We present a case of a 26-year-old man who sustained a close-range gunshot wound to the head. His injuries included significant left orbital injury resulting in a ruptured, blind eye and severely comminuted fractures of the left orbital roof, superior and inferior orbital rims, and orbital floor. Associated injuries included left frontal lobe injury, anterior and posterior table fractures of the left frontal sinus, and a comminuted left zygomaticomaxillary complex fracture. We employed an interdisciplinary surgical approach with collaboration among the Otolaryngology, Neurosurgery, and Oculoplastic Surgery services performed in two stages. Management of such extensive craniofacial injuries can be challenging and requires a coordinated, interdisciplinary approach.

Group A beta streptococcal infections in children after oral or dental trauma: A case series of 5 patients

January 19, 2015     Brittany E. Goldberg, MD; Cecile G. Sulman, MD; Michael J. Chusid, MD
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Abstract

Group A streptococcus (GAS) produces a variety of disease processes in children. Severe invasive diseases such as necrotizing fasciitis can result. Traumatic dental injuries are common in the pediatric population, although the role of dental injuries in invasive GAS disease is not well characterized. In this article, we describe our retrospective series of 5 cases of GAS infection following oral or dental trauma in children.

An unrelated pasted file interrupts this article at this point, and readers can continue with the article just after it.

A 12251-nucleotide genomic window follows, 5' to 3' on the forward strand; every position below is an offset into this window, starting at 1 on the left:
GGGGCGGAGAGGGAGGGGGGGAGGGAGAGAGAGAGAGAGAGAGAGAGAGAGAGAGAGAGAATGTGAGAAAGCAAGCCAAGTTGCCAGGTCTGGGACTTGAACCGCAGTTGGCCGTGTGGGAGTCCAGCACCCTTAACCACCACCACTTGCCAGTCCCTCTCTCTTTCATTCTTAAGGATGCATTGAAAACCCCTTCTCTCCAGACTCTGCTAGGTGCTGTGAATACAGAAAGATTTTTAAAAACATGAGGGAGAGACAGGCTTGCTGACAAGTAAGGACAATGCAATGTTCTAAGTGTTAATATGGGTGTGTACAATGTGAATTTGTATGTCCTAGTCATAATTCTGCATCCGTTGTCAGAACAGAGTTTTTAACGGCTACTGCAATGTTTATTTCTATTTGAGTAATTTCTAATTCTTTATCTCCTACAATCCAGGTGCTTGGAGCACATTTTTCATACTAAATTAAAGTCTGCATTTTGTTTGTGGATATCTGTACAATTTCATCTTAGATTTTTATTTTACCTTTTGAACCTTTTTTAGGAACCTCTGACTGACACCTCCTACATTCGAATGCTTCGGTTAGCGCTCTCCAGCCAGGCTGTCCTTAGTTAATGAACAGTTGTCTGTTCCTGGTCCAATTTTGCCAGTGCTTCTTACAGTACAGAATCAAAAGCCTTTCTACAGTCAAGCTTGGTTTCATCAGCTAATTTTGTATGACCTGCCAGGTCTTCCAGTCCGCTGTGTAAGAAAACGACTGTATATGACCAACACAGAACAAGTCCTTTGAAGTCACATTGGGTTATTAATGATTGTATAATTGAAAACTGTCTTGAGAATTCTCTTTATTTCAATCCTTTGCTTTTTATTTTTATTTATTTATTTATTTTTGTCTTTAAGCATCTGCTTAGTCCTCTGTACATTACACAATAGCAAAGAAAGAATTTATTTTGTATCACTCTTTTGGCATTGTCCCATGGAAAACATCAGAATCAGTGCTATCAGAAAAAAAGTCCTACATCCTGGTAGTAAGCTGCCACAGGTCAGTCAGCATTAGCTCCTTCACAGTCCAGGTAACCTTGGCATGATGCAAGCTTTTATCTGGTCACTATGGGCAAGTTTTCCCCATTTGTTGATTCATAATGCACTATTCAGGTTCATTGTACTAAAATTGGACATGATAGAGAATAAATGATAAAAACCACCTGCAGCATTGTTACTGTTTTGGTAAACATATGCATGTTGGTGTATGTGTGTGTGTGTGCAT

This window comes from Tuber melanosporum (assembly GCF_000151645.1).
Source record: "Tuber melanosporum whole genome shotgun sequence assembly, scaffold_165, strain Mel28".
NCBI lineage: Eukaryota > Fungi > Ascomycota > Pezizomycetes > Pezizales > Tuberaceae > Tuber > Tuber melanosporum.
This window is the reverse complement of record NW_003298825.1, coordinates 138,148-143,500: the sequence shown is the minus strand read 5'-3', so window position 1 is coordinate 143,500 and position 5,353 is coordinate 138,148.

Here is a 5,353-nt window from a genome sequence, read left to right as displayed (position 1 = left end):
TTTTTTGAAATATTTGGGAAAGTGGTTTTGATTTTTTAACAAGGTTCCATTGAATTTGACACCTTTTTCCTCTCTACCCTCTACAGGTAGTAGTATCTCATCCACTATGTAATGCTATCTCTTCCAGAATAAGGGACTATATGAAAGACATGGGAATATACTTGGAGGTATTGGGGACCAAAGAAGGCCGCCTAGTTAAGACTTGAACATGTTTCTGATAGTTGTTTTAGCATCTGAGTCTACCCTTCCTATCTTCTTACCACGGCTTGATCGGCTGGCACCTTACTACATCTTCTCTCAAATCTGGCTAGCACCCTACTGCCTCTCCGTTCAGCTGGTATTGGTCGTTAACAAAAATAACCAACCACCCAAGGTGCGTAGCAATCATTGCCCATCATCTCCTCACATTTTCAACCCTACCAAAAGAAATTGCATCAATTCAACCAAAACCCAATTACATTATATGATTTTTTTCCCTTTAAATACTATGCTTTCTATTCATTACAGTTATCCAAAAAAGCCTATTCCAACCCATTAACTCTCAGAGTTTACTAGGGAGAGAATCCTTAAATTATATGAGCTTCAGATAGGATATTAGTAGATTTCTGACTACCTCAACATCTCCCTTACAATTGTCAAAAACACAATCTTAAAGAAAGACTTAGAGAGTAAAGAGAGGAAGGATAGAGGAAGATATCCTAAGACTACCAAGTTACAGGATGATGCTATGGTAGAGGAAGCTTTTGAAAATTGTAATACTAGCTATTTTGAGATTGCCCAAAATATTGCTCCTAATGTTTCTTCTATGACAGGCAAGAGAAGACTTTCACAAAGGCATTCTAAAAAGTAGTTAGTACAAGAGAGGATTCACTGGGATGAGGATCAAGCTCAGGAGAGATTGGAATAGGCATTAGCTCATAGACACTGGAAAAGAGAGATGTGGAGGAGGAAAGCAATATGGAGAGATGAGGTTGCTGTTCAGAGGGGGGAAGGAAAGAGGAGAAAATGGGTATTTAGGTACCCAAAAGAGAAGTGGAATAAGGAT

Contralateral hearing loss after vestibular schwannoma excision: A rare complication of neurotologic surgery

January 19, 2015     Robert H. Deeb, MD; Jack P. Rock, MD; Michael D. Seidman, MD, FACS
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Abstract

We report a rare case of contralateral hearing loss after vestibular schwannoma excision in a 48-year-old man who underwent surgery via a suboccipital approach for removal of a nearly 2-cm lesion involving the right cerebellopontine angle. Postoperatively, the patient awoke with bilateral deafness, confirmed by both audiometry and spontaneous otoacoustic emissions. The patient was treated aggressively with high-dose intravenous steroids, vitamins E and C, and oxygen. Over the next several months he had gradual recovery of most of the hearing in his left (unoperated) ear. Contralateral hearing loss may develop after vestibular schwannoma excision; multiple pathophysiologic mechanisms for this occurrence have been proposed.